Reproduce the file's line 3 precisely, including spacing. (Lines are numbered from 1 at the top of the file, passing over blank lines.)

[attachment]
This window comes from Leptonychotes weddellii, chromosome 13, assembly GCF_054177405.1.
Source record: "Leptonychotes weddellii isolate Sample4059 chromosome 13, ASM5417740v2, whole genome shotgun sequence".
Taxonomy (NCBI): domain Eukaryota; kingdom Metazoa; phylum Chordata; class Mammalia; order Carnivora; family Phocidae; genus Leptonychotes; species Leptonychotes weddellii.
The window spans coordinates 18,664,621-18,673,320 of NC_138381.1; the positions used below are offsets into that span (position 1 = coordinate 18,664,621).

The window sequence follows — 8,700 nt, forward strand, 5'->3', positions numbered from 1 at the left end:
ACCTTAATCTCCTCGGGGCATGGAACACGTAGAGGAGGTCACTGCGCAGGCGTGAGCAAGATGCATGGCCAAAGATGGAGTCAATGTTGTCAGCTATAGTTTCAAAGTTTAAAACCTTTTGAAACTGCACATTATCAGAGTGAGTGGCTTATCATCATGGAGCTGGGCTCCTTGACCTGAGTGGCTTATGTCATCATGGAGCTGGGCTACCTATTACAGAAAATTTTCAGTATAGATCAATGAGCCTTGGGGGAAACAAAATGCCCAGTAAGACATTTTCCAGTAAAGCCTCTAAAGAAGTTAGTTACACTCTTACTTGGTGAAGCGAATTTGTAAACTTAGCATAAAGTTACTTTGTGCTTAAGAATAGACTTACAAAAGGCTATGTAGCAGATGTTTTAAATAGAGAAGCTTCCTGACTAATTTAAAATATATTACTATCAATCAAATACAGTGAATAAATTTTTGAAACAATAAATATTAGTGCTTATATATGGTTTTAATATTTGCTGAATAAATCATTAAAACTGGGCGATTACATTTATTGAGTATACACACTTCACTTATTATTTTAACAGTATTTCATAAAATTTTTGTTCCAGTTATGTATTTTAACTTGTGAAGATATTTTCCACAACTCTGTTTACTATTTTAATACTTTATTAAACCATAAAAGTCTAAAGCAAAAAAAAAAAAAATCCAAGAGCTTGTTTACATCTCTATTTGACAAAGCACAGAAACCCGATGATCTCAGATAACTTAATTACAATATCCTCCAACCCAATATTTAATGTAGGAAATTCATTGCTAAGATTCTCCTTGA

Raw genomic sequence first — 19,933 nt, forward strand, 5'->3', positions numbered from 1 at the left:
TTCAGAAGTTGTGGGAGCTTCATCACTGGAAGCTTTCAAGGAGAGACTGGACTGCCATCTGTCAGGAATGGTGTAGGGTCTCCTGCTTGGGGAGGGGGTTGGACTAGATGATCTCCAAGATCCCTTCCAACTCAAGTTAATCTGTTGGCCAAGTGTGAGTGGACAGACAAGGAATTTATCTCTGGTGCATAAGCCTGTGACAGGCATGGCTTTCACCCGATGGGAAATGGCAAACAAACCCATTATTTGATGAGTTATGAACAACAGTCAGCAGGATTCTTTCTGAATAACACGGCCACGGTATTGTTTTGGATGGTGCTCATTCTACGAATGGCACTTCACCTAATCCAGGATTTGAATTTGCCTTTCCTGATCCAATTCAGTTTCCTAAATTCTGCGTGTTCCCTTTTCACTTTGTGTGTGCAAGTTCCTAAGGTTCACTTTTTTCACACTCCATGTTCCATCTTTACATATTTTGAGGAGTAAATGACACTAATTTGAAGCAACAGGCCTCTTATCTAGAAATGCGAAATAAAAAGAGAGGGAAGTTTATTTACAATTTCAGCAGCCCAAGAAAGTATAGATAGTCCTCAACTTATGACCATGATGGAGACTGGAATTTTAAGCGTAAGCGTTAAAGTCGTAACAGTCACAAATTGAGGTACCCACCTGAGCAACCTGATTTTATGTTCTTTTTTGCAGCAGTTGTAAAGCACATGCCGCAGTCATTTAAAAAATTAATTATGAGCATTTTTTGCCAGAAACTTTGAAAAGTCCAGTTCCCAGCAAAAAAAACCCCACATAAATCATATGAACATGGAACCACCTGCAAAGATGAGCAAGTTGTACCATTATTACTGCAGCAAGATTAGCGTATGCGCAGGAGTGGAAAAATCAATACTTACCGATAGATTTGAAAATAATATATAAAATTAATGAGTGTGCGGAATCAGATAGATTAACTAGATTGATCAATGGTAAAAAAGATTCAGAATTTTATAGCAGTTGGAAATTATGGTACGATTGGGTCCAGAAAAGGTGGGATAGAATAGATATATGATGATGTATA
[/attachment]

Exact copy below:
Taxonomy (NCBI): domain Eukaryota; kingdom Metazoa; phylum Chordata; class Mammalia; order Carnivora; family Phocidae; genus Leptonychotes; species Leptonychotes weddellii.